I grew up in Peru, and often visited my grandparents in the Andes mountains. My grandmother was a wise woman. She didn’t know how to read or write, but she was rich with traditional knowledge. We hiked together to find medicinal plants. I helped her deliver babies. She impressed upon me the power of nature and encouraged me to think of people and nature as one, not separate systems in conflict.
This early education around our intrinsic connection to the land has been at the forefront of my mind. More than 10,000 scientists, bureaucrats, and advocates were expected in Montréal over the course of the United Nations Biodiversity Conference, commonly known as COP15, in December 2022. They came to finalize a new deal for nature – a Paris Agreement to reverse the cataclysmic biodiversity loss we’re experiencing here in Canada and around the world.
An important milestone on the road to addressing this severe decline of biodiversity is for nations and subnational governments everywhere to commit to protecting 30% of their land and water by 2030. Canada agreed to this goal on a federal level in 2020 and now we can play a central role in ensuring a similar ambitious target for the world.
As these discussions take place, there is a voice that must be central to the conversation. This is the voice of Indigenous peoples from around the globe, whose leadership is critical if we don’t want to repeat the mistakes of the past.
Indigenous peoples steward approximately 20% of the planet, but this relatively small share contains 80% of the world’s remaining biodiversity. That means the impacts of development and deforestation affect them disproportionately. It also means that a deal that doesn’t include Indigenous leadership could cause disproportionate harm.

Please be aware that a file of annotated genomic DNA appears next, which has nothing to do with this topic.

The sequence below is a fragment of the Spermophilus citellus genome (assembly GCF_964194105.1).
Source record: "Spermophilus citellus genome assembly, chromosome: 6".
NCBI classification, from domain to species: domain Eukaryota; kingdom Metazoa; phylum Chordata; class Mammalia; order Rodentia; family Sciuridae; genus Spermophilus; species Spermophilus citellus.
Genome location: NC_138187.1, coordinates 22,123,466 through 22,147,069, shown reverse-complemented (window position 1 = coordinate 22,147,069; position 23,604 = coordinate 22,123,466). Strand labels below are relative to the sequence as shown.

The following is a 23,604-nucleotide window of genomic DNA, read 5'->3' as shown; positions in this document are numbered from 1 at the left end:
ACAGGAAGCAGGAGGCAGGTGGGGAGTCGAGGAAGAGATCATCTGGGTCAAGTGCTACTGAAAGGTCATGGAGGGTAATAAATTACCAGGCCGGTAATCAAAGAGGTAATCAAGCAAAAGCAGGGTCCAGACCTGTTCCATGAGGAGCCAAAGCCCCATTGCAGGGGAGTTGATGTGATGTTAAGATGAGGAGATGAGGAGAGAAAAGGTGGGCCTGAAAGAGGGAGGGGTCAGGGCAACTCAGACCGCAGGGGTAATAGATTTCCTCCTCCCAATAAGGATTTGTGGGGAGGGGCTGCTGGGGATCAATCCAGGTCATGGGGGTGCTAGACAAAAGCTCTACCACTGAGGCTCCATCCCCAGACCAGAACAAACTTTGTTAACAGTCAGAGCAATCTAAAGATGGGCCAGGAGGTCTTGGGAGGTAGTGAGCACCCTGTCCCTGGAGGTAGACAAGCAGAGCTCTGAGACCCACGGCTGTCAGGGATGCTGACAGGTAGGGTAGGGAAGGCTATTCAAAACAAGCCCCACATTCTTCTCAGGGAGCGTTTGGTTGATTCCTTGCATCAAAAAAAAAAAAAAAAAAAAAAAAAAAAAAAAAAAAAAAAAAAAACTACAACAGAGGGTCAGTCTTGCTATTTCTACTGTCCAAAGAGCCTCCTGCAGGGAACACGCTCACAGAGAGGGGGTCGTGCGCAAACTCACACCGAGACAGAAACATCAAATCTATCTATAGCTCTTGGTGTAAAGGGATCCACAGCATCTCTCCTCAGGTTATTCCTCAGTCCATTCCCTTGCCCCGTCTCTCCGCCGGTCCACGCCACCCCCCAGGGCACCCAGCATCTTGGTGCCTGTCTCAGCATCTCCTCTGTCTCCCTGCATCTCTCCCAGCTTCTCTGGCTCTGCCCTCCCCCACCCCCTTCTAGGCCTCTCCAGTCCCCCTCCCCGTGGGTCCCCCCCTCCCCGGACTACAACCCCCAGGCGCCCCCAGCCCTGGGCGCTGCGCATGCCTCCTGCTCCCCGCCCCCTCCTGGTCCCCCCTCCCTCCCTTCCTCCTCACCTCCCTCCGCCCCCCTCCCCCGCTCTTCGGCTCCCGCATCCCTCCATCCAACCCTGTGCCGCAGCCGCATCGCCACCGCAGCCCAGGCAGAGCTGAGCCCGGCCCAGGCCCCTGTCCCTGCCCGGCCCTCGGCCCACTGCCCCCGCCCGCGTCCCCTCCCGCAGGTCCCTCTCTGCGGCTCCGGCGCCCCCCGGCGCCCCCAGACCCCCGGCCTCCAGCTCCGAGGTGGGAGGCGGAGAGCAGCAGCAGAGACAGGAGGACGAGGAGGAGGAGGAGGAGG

These days I still travel regularly to South America with ParlAmericas, where we discuss key issues of common concern throughout the Americas. Indigenous rights are a frequent topic of discussion at these meetings, and as someone who has studied the atrocious impacts of mining on Indigenous communities in Latin America, it’s an issue that’s very close to my heart. I have witnessed and learned from their skills of living in harmony with nature, amid a changing world. As important as it is for us to reach a global biodiversity agreement, we need to push even harder to ensure it’s an agreement that honours the rights of Indigenous peoples around the world.
Canada has already shown leadership in this regard. The federal government has announced an $800-million commitment to support Indigenous-led conservation projects. There has also been increasing recognition of the important role of Indigenous land guardians, whose knowledge systems offer an essential means of addressing the biological and cultural diversity crisis.
As we set our sights on mobilizing the necessary transformative change to live in harmony and solidarity with the natural world, I find myself thinking of my grandmother and her teachings. We have an opportunity to lead now if we’re to achieve a robust agreement that puts western science and traditional Indigenous knowledge on the same level. A deal that isn’t diluted by compromises and weak words. The magnitude of the challenge must be reflected in strong language and commitments with an accountability framework to ensure all levels of government are doing their part.
Senator Rosa Galvez represents the Bedford division of Quebec. She is a member of the Senate Committee on Energy, Environment and Natural Resources.
Source: Senate of Canada